• BeckBeStill. Please, don’t apologise for responding with so many words and feelings. (I saw your tweet, but couldn’t respond at the time). I love that you feel able to explain things to me. You help me understand what MrP feels like, and as much as I wish you and he (and countless others) weren’t going through this, take comfort that you’re helping me along the way. I just hope I can be dignified and graceful in the whole process. Wish me luck. I’m glad you’ve got people around you who love you so much. Sorry it’s taken a few days to respond, I saw your message but have been out of my office for a few days so couldn’t respond as quickly as I would have liked. Love MrsP.

  3. Parkywife says:

    Like most things in life, this disease affects the bearer and the bearer’s companions so differently. I wish my spouse would “anger up” a bit. He accepts the position with equanimity, and calmness. The downside of that is that he appears to have lost a “joie de vivre”. Indeed only today I asked him when was the last time he actually laughed. He couldn’t remember. He is controlling his sadness but with that too comes a price- a control on his happiness. So whilst it is ghastly we have to accept that we all have to find a way through. And partners do not need to be forgotten – we too have to find a way through. It is our future too.

    • Hey Parkywife, lovely to hear from you again. Isn’t it funny (sad funny, not ha-ha funny) how everyone has a different take on it. I think that’s one of the hard things. Someone asked me the other day, what MrP’s prognosis was, and of course, there are no definites. MrP has an attitude of ‘it is what it is’ so there’s been no feeling sorry for himself, which I admire and appreciate, but he definitely finds it harder to laugh these days. Hearing him roar with laughter is a joy, when it happens. And yes, it’s our future too. I try to hang on to that! I have hope that we will find a way through, I’d just rather do it with some joy along the way too. Love MrsP.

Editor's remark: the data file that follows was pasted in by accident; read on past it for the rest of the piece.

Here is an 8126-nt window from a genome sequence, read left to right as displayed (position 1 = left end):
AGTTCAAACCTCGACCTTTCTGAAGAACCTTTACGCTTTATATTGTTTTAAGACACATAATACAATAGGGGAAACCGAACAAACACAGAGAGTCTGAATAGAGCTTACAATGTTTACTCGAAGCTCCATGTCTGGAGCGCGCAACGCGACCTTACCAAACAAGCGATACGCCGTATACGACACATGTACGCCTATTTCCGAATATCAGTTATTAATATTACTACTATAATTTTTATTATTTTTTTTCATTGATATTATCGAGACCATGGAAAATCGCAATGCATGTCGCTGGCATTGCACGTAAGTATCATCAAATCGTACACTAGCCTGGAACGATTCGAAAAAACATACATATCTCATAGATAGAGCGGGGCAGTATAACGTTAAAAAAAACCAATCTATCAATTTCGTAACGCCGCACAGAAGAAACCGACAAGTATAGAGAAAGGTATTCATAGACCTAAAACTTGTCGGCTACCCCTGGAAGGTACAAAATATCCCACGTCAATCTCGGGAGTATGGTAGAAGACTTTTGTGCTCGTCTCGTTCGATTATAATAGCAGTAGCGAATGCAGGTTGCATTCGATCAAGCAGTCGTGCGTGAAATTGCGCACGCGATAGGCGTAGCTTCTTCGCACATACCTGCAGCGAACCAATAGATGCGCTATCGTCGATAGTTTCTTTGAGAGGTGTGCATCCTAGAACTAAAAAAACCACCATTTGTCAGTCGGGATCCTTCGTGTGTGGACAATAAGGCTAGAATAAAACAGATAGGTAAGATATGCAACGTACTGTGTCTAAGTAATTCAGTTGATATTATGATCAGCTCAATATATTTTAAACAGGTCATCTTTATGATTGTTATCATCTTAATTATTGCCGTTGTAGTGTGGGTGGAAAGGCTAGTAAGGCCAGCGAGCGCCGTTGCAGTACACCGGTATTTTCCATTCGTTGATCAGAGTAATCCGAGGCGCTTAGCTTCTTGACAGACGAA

4. Helen Scarr says:

    It’s not my partner but my father who has PD and I’ve been living with him temporarily for the past 5 months now. The thing that I find hardest about the PD is I never know whether his behaviour is a ‘symptom’ of the PD or meds, or is this just what he has always been like. My parents split when I was about 9 so I’ve never really lived with my Dad until now (I’m 25). I have spoken to my mum at length about his lack of energy and general laziness (I pretty much do all housework and cooking since I moved in) – she said he’s always been like that! He seems to go from one obsession to another at the moment, first it was playing his new guitar, now it’s a music composition programme which he spends at least 2 hours a day on (he is a musician by trade to be fair). Again I worry that his meds are causing the obsessive behaviour but my mum says that sounds just like him…. Maybe the PD makes him want to spend all his time doing the things he wants to rather than things that need doing, or maybe I just never knew my Dad very well before now 😦
    I wish all of you luck and love for the future, whatever it may bring. It’s only 3.5 years since my Dad’s diagnosis so I know the worse is definitely yet to come.
    H x

    • Helen, Goodness, I always learn from you. Thank you. I think you are amazingly brave. I hope your Dad appreciates you. MrP has always had an obsessive nature, but we also think Parkinson’s has been around for a long time, so it could be that the two things combine, I’m not sure either. MrP’s chosen obsession now, is the Mac, where he sits for hours sorting his music playlists. We’re both comfy with this obsession though – it’s the least of many evils. I don’t like your last line, but I absolutely agree, although the emotional place we’ve been in, hasn’t been fun either! I’m sure there are some bright spots somewhere, and you, definitely you, deserve lots of them. Love, MrsP

  5. Pingback: A mountain range not easily surmountable | mrsparkinsons